Not The Full Story
Why Won't The Networks Ask The Obvious Questions?
by Doug Ireland
March 29, 2003
"If the news articles or TV reports [on Iraq] don't have any bloodied or mangled bodies, you're not getting the full story. War is a form of state sanctioned murder and without bodies you've got no war." So wrote the veteran independent D.C. journalist Sam Smith in the March 21 edition of his excellent daily press review, Undernews.
The U.S. networks' decision over the weekend not to air the tapes of captured and killed U.S. soldiers denies televiewers the opportunity to see what war really is all about. And Smith added, "The media is deeply embedded not only in the military operations, but in the American elite's self-destructive view of the world and its role in it. It lacks the means to break free and see any other point of view."
"F--k Saddam. We're taking him out," Time quotes Bush as telling three U.S. senators at a White House meeting.
This is more true of TV than of print. Every day brings new proof of the general accuracy of this diagnosis to your television screen. Take General Tommy Franks' first press conference in the Hollywood-designed, $200,000-set built specially for him at CENTCOM headquarters on Saturday, March 22.
In the course of a rosy portrayal of the progress of the war -- which Iraqi resistance in the next 48 hours showed was premature -- Gen. Franks inadvertently had a moment of honesty. Asked whether he'd been surprised by anything in the war, Franks said he hadn't -- because the war had been planned for "at least a year." This impolitic and embarrassingly undiplomatic admission -- which made a mockery of George Bush's charade in going to the United Nations -- contradicted the president's repeated assertions that "everything possible" had been done to avoid war.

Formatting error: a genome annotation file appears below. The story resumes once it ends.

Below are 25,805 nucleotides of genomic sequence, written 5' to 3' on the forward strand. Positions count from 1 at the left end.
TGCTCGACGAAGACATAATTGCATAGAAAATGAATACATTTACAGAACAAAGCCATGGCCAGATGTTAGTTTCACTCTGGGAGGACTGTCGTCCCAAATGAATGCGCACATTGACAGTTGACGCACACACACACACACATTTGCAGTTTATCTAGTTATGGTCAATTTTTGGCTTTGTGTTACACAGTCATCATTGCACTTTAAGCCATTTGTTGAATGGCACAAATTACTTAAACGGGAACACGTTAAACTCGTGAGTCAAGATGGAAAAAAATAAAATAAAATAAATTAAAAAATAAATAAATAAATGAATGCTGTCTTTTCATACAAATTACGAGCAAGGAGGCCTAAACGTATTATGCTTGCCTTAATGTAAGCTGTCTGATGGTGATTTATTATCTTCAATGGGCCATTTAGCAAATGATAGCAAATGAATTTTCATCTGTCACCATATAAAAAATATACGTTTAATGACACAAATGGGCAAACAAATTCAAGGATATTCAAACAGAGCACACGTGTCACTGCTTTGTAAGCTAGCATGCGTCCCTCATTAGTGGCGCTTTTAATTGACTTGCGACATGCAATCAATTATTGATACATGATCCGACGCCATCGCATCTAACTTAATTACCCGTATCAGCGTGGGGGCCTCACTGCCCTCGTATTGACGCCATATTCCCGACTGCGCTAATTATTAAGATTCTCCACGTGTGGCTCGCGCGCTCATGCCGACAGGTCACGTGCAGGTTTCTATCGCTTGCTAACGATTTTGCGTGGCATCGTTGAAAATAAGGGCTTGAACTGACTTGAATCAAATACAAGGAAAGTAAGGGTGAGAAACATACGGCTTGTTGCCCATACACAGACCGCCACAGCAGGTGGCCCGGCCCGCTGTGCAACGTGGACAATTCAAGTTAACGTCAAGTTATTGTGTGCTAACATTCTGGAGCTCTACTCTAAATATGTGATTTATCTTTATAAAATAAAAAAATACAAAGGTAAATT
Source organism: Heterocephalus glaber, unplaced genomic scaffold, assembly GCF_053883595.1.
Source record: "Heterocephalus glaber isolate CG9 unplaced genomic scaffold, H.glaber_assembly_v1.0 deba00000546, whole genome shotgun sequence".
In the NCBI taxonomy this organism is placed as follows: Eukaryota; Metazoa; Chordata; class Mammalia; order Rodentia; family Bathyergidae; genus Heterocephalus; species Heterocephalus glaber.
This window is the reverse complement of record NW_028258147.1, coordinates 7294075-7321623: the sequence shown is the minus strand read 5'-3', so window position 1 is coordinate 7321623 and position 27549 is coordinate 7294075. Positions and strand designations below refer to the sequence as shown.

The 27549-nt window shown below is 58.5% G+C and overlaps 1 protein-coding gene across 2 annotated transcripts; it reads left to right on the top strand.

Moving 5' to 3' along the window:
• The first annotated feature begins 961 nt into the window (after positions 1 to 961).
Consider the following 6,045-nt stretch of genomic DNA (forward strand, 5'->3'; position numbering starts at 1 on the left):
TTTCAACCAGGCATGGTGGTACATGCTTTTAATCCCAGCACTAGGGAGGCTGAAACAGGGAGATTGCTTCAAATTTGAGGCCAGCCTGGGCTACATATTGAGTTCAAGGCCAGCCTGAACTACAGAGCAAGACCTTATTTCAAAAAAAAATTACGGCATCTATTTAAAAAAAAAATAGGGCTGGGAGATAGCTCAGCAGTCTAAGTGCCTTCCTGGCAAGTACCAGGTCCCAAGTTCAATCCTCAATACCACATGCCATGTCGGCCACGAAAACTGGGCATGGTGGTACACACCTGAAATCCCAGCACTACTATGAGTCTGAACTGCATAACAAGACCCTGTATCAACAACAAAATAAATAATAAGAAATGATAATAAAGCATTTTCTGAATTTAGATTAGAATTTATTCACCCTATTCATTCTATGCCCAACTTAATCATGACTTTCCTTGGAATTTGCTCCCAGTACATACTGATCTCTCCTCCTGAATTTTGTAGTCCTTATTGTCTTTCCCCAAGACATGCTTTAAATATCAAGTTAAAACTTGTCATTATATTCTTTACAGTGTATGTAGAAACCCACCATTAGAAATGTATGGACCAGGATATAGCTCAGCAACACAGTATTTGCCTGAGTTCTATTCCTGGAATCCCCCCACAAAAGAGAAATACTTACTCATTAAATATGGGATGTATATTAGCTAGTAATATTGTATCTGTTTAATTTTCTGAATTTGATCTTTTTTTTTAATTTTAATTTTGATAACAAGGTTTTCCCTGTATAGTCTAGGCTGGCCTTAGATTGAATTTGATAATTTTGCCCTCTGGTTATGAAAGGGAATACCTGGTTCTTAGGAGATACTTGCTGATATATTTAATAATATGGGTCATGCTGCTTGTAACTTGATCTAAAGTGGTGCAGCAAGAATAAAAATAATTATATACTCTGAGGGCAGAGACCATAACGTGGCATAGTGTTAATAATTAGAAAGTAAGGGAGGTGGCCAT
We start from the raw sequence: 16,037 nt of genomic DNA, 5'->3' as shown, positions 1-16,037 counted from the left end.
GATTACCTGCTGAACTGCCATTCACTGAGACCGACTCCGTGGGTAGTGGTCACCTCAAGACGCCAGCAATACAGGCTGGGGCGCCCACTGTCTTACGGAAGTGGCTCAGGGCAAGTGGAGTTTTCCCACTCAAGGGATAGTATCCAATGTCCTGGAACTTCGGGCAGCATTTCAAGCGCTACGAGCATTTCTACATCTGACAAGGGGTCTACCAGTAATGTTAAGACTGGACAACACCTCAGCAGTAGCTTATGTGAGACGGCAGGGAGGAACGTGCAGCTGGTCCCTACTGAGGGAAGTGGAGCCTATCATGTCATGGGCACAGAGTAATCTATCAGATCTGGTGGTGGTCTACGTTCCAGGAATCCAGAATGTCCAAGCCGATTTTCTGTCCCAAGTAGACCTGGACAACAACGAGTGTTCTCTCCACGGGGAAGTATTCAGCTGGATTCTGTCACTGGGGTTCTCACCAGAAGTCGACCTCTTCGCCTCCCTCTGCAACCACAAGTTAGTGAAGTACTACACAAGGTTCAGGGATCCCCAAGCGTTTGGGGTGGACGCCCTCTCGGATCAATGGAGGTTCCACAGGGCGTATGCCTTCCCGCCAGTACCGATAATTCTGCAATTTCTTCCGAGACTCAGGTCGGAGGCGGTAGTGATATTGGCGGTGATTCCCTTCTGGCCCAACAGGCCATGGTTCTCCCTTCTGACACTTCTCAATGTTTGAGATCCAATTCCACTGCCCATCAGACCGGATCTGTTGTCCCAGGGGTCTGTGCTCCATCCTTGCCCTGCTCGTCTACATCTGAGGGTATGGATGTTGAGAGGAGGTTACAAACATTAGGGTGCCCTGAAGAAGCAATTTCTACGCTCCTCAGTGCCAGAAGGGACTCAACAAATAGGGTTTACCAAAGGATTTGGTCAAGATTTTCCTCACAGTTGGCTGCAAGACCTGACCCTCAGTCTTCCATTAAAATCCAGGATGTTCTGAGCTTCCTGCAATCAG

Yet not a single reporter on the scene bothered to ask a follow-up; nor did TV's talking heads, in their post-press conference analysis, pick up on this unusual (if unintended) candor. But European TV commentators -- like those on France2, the public television channel -- certainly did.
We have known for some time that Bush's decision had nothing to do with the empty claims of "evidence" against the repugnant Ba'ath regime regurgitated by the administration, thanks to enterprising reporting by a handful of journalists at The Baltimore Sun, The Washington Post, and elsewhere. Now, in a lengthy team report written by Michael Elliot and James Carney, Time magazine has just published more evidence that the decision for war was taken at least as early as March 2002.
"F--k Saddam. We're taking him out," Time quotes Bush as telling three U.S. senators at a White House meeting then.